Malicia is taking over the blog and we will do something completely new around this time around. Rita asked me to look though all the pictures taken during Festival of Speed on April 3rd and edit the best ones. Thing is, so many pictures were good that once I sat down and started editing, I ended up having over 100 imaged processed and complied into two groups: cars and motorcycles. It would be a waste not to use them all!
We have done quite a few image based posts and they are always well received, but never before they included so many shots in one go. It feels more like proper photo reportage than a visual recording of a particular area or event. And why not, to be frank. The Festival of Speed was so diverse and detailed, that you had to go Japanese tourist mode to see it all. Each car is a different tale and they all form a part of what makes British heritage so important and valued.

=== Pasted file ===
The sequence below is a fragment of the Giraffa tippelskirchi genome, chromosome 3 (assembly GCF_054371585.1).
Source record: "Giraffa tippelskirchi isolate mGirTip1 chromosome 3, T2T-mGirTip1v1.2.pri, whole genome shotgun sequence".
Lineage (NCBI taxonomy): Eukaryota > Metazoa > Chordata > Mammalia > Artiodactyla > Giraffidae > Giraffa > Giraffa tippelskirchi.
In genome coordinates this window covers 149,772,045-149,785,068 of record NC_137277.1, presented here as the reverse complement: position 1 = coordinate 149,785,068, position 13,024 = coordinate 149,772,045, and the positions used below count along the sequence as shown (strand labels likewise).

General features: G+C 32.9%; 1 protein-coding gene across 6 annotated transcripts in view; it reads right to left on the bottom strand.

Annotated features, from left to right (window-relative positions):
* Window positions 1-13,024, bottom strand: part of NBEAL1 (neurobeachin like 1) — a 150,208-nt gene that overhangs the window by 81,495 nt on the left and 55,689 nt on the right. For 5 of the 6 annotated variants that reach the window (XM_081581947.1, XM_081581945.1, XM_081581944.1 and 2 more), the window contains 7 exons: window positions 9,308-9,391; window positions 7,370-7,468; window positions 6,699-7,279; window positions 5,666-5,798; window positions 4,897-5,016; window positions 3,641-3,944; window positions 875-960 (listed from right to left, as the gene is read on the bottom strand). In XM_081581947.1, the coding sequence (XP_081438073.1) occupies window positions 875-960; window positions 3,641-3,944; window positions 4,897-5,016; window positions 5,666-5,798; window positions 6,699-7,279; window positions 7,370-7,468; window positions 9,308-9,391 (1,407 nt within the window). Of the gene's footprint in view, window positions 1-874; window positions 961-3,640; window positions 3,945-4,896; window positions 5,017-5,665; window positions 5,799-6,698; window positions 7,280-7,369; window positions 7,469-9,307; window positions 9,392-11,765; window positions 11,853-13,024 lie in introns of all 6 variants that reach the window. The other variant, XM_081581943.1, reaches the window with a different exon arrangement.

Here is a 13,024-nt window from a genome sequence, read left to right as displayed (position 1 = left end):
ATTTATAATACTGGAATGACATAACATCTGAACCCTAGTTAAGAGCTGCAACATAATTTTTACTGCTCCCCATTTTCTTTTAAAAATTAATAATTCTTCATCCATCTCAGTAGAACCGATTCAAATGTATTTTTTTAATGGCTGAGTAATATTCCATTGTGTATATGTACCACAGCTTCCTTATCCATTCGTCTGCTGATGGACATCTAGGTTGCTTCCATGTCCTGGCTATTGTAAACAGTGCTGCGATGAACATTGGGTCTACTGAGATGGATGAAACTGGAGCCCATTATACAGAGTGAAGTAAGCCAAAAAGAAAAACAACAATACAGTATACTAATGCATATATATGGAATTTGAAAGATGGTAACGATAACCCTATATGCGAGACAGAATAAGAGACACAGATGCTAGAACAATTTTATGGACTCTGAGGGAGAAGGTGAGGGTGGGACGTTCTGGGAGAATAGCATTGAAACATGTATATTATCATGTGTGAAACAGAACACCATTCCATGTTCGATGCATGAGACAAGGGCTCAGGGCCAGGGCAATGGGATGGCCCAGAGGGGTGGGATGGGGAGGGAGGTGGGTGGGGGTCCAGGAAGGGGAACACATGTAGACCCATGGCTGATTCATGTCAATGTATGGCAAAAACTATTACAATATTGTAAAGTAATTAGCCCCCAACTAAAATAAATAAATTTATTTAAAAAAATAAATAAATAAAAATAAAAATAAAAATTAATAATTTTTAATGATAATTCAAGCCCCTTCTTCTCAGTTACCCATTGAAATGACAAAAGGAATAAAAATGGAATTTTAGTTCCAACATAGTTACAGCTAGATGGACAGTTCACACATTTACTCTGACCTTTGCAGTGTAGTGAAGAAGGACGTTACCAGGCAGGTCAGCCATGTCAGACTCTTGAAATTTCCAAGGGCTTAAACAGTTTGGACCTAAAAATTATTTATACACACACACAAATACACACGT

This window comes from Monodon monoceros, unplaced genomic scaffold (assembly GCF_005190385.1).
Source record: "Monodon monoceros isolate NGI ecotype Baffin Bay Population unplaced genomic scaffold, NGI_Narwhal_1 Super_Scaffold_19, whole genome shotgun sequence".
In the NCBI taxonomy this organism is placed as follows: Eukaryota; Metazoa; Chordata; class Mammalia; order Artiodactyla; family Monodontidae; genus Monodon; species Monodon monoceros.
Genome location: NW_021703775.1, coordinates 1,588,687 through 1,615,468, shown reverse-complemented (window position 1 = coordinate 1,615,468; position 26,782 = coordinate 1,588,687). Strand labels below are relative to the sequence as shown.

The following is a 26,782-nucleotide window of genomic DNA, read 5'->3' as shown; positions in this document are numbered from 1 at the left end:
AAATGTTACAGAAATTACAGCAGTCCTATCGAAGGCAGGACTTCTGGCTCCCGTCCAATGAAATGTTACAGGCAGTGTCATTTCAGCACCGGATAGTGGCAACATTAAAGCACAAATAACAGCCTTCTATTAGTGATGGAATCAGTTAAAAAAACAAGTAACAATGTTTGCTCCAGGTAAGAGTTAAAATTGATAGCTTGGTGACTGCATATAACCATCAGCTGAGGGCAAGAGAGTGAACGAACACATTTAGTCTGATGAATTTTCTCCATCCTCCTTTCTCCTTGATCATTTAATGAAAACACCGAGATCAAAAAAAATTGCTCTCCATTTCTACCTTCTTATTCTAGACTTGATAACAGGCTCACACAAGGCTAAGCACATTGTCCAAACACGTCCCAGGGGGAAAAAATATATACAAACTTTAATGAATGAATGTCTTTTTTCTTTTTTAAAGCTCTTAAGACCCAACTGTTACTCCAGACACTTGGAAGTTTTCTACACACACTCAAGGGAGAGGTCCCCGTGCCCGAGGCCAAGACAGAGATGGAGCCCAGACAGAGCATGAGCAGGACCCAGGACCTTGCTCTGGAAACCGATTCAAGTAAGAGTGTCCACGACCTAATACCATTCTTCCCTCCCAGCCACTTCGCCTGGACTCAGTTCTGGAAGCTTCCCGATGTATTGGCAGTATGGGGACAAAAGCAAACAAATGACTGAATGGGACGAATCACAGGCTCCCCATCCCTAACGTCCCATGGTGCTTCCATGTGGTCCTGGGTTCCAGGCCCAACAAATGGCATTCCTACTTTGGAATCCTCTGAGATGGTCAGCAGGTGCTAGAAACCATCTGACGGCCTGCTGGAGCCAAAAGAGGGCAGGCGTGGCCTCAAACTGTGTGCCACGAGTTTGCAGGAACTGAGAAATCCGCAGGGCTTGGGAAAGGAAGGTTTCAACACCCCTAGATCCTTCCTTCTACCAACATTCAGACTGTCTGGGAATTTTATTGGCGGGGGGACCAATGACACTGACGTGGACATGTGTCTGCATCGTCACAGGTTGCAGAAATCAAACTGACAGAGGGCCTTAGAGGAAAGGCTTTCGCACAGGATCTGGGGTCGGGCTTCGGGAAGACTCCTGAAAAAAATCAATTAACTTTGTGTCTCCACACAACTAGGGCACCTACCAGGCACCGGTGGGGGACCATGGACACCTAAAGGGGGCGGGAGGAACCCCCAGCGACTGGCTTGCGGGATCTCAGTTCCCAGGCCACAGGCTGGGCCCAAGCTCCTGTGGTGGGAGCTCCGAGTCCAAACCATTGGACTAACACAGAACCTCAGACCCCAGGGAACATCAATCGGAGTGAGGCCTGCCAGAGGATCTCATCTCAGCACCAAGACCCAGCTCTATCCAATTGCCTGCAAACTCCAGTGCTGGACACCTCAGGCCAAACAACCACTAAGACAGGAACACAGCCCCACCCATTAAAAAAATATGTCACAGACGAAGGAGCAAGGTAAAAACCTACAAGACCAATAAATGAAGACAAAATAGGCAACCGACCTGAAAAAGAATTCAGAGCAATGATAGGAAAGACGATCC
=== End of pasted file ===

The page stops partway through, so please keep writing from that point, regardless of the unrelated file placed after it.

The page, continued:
It was a whirl of colours, wheels, brands and historical artefacts. You can’t show it all in just few clicks. The rule says that one photo should be enough to tell a story, but sometimes you need one hundred pictures to do justice to the event. Mind, we only had a mobile phone so don’t expect that we will win Pulitzer Prize for feature photography (we will leave that honour to Tyler Hicks) but we tried our best. There will be few cut off heads or wobbly horizons and strange angles on the shots. But this comes as a part of the package – you have a small tool and a very limited time and too many objects that just can’t be missed.
Although Malicia is usually responsible for visual aspect of the blog, this post is the first time she was responsible for choosing, editing, chronological order of all the images and commentary. Proper editorial job and she is very proud of herself.